Those of us who remember the young Jeff Michaels – then a stalwart Republican, YAFer, and religious conservative – will sadly recall when he left being a legislative staffer for a lobbying gig that led him down the path of… money.  We lost a great compatriot and mammon gained a very effective advocate.  Of course, such is the world. 

We wonder what will become of District 8 Chief of Staff Rick England, a lieutenant in the DiFrancesco operation, who once answered to Michaels.  Will he follow his Senator?  Rick ran the District 8 office and controlled it very closely.  He knows the sins of all he served which, given the circumstances, could be of benefit to the Assembly Democrats this year… or SRM in 2021.  So in thrall was Senator Addiego to her handler that she refused to meet with a bi-partisan delegation of religious leaders regarding the Human Trafficking and Child Exploitation Prevention Act, simply because Rick would not sign off on it.  Such is the power he held at the District 8 Legislative Office.

So we can see how the concerns of each of these three separate parties all occupying the same space and seeking to speak for the same “brand” can be very different.  While the first two want candidates who will represent some set of principles, the concerns of the “professional” party can often come down to… dough-re-me. 

At the “professional” party level, this can lead to a certain “blending” of the two major parties.  And that, of course, leads to an estrangement from the base.

The illusion of LGBT’s power to help Republicans…

Yes, we know it’s about the parties.  Who wouldn’t want to be invited?  The music is cool, the drinks well poured, the energy is just… better.  But none of this is about politics.

Once again we must, sadly, point out that Republicans do not benefit by currying favor with Garden State Equality and the state’s LGBT political bosses.  To have GSE high priest Chris Fuscarino’s benediction means nothing in a General Election and even less in a Republican primary.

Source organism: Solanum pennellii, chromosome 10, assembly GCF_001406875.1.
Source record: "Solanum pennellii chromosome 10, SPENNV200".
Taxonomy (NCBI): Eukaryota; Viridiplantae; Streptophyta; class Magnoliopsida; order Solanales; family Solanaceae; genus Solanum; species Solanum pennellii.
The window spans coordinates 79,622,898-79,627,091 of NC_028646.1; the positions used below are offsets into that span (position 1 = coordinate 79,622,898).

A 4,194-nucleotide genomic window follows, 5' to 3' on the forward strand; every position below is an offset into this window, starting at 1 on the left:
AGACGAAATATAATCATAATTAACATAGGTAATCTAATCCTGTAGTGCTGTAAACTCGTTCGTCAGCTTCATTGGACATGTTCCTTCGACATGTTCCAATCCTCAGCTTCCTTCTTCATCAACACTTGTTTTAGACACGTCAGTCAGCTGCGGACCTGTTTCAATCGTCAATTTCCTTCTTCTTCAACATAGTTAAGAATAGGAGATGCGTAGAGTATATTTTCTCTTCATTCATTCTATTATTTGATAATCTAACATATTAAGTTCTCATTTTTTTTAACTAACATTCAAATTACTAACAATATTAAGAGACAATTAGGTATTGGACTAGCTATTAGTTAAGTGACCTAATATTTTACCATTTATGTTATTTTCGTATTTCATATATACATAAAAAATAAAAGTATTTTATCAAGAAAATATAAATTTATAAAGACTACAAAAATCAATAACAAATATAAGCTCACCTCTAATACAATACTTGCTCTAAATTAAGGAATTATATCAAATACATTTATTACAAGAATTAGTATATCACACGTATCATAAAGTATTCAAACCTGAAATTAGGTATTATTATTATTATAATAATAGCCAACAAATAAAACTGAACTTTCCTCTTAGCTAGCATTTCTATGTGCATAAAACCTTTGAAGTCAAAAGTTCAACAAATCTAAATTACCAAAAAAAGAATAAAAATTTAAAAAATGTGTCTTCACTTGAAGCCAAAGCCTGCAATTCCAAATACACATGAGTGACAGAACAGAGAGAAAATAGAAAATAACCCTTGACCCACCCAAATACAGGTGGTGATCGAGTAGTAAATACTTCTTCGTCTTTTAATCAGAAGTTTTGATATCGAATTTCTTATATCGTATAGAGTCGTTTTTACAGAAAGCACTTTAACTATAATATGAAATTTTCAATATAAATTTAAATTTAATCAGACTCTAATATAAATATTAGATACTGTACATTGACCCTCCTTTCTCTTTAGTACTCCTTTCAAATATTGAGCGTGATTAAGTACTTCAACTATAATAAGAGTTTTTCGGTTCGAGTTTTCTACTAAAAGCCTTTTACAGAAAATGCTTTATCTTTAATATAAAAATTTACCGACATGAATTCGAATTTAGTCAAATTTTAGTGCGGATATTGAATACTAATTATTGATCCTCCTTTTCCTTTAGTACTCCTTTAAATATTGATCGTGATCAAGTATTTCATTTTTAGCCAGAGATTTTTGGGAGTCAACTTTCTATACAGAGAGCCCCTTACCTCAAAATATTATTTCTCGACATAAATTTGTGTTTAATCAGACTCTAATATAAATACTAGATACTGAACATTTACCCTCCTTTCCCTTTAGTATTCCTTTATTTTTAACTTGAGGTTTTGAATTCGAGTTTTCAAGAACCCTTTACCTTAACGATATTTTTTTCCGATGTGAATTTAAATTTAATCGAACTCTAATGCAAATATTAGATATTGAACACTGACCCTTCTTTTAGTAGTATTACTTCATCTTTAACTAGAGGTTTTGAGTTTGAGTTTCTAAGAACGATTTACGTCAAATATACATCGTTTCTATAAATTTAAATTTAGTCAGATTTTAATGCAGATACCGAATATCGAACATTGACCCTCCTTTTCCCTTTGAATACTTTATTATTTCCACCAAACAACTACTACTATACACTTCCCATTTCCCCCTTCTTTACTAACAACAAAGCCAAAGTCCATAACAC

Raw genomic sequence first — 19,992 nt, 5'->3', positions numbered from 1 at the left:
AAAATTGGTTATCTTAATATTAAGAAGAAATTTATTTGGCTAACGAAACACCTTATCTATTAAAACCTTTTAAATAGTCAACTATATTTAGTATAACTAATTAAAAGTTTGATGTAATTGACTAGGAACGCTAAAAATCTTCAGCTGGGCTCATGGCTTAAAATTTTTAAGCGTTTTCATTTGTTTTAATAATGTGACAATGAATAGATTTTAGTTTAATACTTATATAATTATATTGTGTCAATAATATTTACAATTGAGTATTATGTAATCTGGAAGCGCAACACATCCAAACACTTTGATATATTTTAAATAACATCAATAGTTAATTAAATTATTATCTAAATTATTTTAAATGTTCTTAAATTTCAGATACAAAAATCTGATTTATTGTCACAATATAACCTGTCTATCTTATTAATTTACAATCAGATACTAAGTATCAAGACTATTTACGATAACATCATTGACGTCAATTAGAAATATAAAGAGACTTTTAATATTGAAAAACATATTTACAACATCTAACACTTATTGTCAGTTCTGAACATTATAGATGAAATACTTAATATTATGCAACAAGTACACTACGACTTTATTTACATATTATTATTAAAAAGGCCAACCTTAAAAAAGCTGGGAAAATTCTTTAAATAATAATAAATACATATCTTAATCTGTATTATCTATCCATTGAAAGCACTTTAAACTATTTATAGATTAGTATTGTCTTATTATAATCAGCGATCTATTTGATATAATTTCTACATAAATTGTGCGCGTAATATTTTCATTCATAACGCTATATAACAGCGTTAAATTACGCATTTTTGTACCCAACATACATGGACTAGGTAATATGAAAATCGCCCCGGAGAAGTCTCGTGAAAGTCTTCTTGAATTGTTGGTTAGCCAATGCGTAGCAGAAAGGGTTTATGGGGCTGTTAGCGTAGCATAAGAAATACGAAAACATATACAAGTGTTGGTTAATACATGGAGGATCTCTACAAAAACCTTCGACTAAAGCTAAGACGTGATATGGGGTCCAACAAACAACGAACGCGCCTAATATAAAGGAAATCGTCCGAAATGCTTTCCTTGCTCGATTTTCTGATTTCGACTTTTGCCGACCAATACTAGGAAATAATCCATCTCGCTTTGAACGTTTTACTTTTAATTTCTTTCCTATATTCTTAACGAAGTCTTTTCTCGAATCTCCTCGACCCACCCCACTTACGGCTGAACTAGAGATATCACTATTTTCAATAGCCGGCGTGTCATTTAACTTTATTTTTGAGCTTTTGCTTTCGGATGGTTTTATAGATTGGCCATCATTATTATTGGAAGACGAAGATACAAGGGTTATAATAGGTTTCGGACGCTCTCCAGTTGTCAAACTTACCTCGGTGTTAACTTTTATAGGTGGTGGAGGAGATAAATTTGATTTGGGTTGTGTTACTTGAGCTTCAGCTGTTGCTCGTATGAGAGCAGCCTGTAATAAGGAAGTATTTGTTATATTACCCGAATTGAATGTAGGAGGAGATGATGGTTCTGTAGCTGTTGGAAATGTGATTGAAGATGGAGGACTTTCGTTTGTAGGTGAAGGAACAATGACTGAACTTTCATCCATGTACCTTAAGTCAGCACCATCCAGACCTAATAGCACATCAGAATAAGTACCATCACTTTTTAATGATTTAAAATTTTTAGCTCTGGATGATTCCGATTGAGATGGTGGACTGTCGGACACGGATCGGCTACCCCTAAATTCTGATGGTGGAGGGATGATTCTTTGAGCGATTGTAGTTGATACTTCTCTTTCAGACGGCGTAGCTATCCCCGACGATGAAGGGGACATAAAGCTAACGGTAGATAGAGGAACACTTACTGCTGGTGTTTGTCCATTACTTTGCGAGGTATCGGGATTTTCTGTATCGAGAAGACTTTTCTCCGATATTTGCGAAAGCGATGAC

Two incumbent Republican congressman came to an understanding with GSE that meant keeping social conservatives at arm’s length.  In return for dissing their base, their Democrat opponents lost Fuscarino’s blessing – but won (or appear to have won) their elections anyway. 

As with the case of Bob “I am a different kind of Republican” Hugin, wrapping oneself in a rainbow flag meant not a jot on the profit side – but very much depressed the base on the debit side.  Conversely, the one unabashedly social conservative Republican in the congressional delegation – the one specifically targeted for defeat by Garden State Equality – won re-election without much difficulty.  It appears he will now be New Jersey’s only Republican member of Congress. 

We suspect this is why the ever watchful David Wildstein placed GSE’s Chris Fuscarino in the losers column on Friday, over at  Wildstein noted that the portly Fuscarino “missed the boat” by failing to endorse the Democrat challengers to the two GOP incumbents and instead “making his top target the only Republican congressman who won.”

Sigh… When will Republicans learn that the only sure way to earn the support of people who vote like LGBT is their top priority is by executing a change of registration form and running in the Democrat primary.  It’s all about the shoes, and red is just so out of fashion. 

2019: There are millions in conservative money in NJ

When it comes to picking through the detritus and finding the gems nobody does it better than David Wildstein.  Yep, before he was Wally Edge he was a political consultant, campaign manager, opposition researcher, and successful candidate for public office.  You can’t take that away from him.  He’s been in battles up close and personal.  He’s had to punch and claw.  And that’s what makes him different from a guy like Max Pizarro.  David Wildstein remembers what it was like to be in the muck of the trenches.  Max Pizarro has only known clean sheets and maid service.

Given the excruciatingly poor results Republicans have had raising the necessary levels of funding for legislative races in New Jersey, a recent post by Wildstein on his latest venture – – noted that the very conservative United States Senator Ted Cruz, Republican of Texas, has raised more money in New Jersey than his very woke, very hip, wildly popular with the Left opponent – Congressman Beto O’Rourke.  Cruz has raised $139,783 in New Jersey to fund his re-election effort in Texas.  Media darling Beto managed just $52,349.  

But here’s the clincher.  Wildstein notes that in his failed 2016 run for President, the plain-as-day, no-doubt-about-it, right-winger raised $903,417 in New Jersey

How is that possible?  We are endlessly told that there aren’t any conservatives in New Jersey – let alone nearly a million bucks worth (and that’s not counting what the other wingers raised in New Jersey, like Rand Paul, and Donald Trump himself!).  A million bucks would be a BIG part of the budget of a committee like ARV, wouldn’t it be?

Reminder to those concerned:  In preparation for next year, get a message that doesn’t ignore the acres of diamonds out there.